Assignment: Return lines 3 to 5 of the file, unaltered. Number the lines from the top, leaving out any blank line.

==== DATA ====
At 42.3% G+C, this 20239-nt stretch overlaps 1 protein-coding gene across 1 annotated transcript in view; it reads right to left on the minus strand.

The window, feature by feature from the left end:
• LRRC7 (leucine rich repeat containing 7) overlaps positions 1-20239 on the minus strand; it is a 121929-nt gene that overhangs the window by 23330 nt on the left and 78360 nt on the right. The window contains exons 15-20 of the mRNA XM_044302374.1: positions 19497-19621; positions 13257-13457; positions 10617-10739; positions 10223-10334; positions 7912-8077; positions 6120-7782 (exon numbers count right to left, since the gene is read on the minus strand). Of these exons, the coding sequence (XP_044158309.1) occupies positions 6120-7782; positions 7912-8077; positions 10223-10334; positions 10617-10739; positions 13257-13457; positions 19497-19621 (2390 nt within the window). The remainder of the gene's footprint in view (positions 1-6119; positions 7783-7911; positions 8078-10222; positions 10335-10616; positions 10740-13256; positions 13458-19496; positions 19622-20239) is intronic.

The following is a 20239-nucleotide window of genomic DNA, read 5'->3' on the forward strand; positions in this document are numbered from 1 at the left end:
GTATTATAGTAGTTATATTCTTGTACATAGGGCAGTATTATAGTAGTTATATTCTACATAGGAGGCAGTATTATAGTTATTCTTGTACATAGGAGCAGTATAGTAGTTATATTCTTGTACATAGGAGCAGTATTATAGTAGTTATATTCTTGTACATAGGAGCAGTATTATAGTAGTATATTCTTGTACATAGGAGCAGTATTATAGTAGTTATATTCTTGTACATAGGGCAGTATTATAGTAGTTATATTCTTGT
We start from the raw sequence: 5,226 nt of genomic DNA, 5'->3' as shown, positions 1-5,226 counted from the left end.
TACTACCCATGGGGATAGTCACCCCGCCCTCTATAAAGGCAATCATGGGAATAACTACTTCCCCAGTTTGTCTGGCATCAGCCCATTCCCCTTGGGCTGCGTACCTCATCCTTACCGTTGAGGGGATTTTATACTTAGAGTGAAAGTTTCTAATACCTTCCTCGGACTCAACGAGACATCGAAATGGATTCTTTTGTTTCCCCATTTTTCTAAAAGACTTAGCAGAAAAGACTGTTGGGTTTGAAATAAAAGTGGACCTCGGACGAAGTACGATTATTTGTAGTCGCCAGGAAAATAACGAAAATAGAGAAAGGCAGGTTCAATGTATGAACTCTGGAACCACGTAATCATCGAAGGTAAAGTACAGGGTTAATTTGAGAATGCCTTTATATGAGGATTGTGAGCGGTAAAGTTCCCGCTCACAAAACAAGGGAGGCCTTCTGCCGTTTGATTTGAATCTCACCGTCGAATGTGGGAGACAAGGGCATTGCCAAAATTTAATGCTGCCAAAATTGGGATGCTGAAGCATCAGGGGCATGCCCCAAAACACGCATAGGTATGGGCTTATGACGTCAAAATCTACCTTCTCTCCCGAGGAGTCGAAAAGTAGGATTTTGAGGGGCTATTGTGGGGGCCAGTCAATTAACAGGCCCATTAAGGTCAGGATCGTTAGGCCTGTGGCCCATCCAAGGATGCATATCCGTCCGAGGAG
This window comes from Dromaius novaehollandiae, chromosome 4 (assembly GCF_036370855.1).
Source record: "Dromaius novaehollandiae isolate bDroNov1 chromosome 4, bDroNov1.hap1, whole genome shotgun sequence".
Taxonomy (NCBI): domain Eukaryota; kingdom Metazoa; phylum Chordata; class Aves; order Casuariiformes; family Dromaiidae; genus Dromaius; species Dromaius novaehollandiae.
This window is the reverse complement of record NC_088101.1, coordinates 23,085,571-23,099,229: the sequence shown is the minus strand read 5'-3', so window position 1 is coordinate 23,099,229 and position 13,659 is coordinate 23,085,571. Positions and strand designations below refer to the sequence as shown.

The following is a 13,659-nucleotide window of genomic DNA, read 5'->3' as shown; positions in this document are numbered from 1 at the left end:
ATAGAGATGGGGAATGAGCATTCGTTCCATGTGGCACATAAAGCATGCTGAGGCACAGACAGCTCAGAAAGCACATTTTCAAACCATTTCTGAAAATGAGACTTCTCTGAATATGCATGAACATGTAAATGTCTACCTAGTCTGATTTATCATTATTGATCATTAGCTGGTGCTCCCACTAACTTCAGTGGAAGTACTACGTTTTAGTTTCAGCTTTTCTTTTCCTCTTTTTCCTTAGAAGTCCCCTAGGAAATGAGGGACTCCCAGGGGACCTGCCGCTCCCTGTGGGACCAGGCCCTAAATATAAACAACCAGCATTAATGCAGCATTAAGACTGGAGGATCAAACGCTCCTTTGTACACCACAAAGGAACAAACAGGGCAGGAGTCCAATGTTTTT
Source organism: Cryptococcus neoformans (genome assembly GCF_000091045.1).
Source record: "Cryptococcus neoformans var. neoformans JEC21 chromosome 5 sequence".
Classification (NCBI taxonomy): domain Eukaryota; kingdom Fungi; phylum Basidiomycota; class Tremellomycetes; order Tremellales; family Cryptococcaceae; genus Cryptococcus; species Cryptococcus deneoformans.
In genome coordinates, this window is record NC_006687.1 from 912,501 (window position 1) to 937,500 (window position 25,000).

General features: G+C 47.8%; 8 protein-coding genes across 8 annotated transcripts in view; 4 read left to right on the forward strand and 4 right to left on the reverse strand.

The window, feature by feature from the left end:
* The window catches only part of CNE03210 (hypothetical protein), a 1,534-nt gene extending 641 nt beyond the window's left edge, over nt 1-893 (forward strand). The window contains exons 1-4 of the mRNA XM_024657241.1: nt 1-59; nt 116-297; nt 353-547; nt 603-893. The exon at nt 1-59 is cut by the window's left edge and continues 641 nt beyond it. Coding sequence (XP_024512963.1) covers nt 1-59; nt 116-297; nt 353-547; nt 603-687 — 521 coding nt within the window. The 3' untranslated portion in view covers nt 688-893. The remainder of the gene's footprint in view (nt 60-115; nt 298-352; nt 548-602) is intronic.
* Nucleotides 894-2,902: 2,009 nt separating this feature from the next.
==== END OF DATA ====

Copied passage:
• LRRC7 (leucine rich repeat containing 7) overlaps positions 1-20239 on the minus strand; it is a 121929-nt gene that overhangs the window by 23330 nt on the left and 78360 nt on the right. The window contains exons 15-20 of the mRNA XM_044302374.1: positions 19497-19621; positions 13257-13457; positions 10617-10739; positions 10223-10334; positions 7912-8077; positions 6120-7782 (exon numbers count right to left, since the gene is read on the minus strand). Of these exons, the coding sequence (XP_044158309.1) occupies positions 6120-7782; positions 7912-8077; positions 10223-10334; positions 10617-10739; positions 13257-13457; positions 19497-19621 (2390 nt within the window). The remainder of the gene's footprint in view (positions 1-6119; positions 7783-7911; positions 8078-10222; positions 10335-10616; positions 10740-13256; positions 13458-19496; positions 19622-20239) is intronic.

The following is a 20239-nucleotide window of genomic DNA, read 5'->3' on the forward strand; positions in this document are numbered from 1 at the left end:
GTATTATAGTAGTTATATTCTTGTACATAGGGCAGTATTATAGTAGTTATATTCTACATAGGAGGCAGTATTATAGTTATTCTTGTACATAGGAGCAGTATAGTAGTTATATTCTTGTACATAGGAGCAGTATTATAGTAGTTATATTCTTGTACATAGGAGCAGTATTATAGTAGTATATTCTTGTACATAGGAGCAGTATTATAGTAGTTATATTCTTGTACATAGGGCAGTATTATAGTAGTTATATTCTTGT